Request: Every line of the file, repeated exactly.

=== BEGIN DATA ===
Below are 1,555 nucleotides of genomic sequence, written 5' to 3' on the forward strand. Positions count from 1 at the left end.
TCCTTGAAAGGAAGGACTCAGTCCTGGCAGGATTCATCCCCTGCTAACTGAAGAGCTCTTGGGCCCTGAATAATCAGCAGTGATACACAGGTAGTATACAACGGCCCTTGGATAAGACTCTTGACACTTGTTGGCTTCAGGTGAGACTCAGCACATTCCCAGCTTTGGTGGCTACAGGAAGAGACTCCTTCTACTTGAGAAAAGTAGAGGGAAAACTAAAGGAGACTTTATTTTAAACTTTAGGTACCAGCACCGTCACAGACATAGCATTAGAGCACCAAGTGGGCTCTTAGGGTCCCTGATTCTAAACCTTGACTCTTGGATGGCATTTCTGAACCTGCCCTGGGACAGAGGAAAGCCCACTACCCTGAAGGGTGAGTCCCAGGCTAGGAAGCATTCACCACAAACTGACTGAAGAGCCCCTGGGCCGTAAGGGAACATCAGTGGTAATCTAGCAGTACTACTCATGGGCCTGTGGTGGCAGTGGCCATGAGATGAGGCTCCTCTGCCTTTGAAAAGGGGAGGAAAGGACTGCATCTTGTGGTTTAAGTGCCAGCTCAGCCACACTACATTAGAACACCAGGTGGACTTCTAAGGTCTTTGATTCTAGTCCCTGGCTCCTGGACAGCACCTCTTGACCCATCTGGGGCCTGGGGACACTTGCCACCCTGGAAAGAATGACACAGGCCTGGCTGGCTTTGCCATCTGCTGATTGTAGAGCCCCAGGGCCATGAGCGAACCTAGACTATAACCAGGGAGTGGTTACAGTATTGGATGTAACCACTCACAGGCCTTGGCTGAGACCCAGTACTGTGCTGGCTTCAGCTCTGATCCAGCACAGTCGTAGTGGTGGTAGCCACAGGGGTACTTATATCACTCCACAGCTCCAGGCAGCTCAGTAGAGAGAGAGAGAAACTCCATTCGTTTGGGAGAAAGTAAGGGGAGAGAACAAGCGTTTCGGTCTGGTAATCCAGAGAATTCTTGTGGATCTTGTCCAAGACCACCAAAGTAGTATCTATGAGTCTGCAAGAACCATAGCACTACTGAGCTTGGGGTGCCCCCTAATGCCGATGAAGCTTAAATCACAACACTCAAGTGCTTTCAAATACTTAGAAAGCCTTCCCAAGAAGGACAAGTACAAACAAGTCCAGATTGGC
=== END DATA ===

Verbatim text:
Below are 1,555 nucleotides of genomic sequence, written 5' to 3' on the forward strand. Positions count from 1 at the left end.
TCCTTGAAAGGAAGGACTCAGTCCTGGCAGGATTCATCCCCTGCTAACTGAAGAGCTCTTGGGCCCTGAATAATCAGCAGTGATACACAGGTAGTATACAACGGCCCTTGGATAAGACTCTTGACACTTGTTGGCTTCAGGTGAGACTCAGCACATTCCCAGCTTTGGTGGCTACAGGAAGAGACTCCTTCTACTTGAGAAAAGTAGAGGGAAAACTAAAGGAGACTTTATTTTAAACTTTAGGTACCAGCACCGTCACAGACATAGCATTAGAGCACCAAGTGGGCTCTTAGGGTCCCTGATTCTAAACCTTGACTCTTGGATGGCATTTCTGAACCTGCCCTGGGACAGAGGAAAGCCCACTACCCTGAAGGGTGAGTCCCAGGCTAGGAAGCATTCACCACAAACTGACTGAAGAGCCCCTGGGCCGTAAGGGAACATCAGTGGTAATCTAGCAGTACTACTCATGGGCCTGTGGTGGCAGTGGCCATGAGATGAGGCTCCTCTGCCTTTGAAAAGGGGAGGAAAGGACTGCATCTTGTGGTTTAAGTGCCAGCTCAGCCACACTACATTAGAACACCAGGTGGACTTCTAAGGTCTTTGATTCTAGTCCCTGGCTCCTGGACAGCACCTCTTGACCCATCTGGGGCCTGGGGACACTTGCCACCCTGGAAAGAATGACACAGGCCTGGCTGGCTTTGCCATCTGCTGATTGTAGAGCCCCAGGGCCATGAGCGAACCTAGACTATAACCAGGGAGTGGTTACAGTATTGGATGTAACCACTCACAGGCCTTGGCTGAGACCCAGTACTGTGCTGGCTTCAGCTCTGATCCAGCACAGTCGTAGTGGTGGTAGCCACAGGGGTACTTATATCACTCCACAGCTCCAGGCAGCTCAGTAGAGAGAGAGAGAAACTCCATTCGTTTGGGAGAAAGTAAGGGGAGAGAACAAGCGTTTCGGTCTGGTAATCCAGAGAATTCTTGTGGATCTTGTCCAAGACCACCAAAGTAGTATCTATGAGTCTGCAAGAACCATAGCACTACTGAGCTTGGGGTGCCCCCTAATGCCGATGAAGCTTAAATCACAACACTCAAGTGCTTTCAAATACTTAGAAAGCCTTCCCAAGAAGGACAAGTACAAACAAGTCCAGATTGGC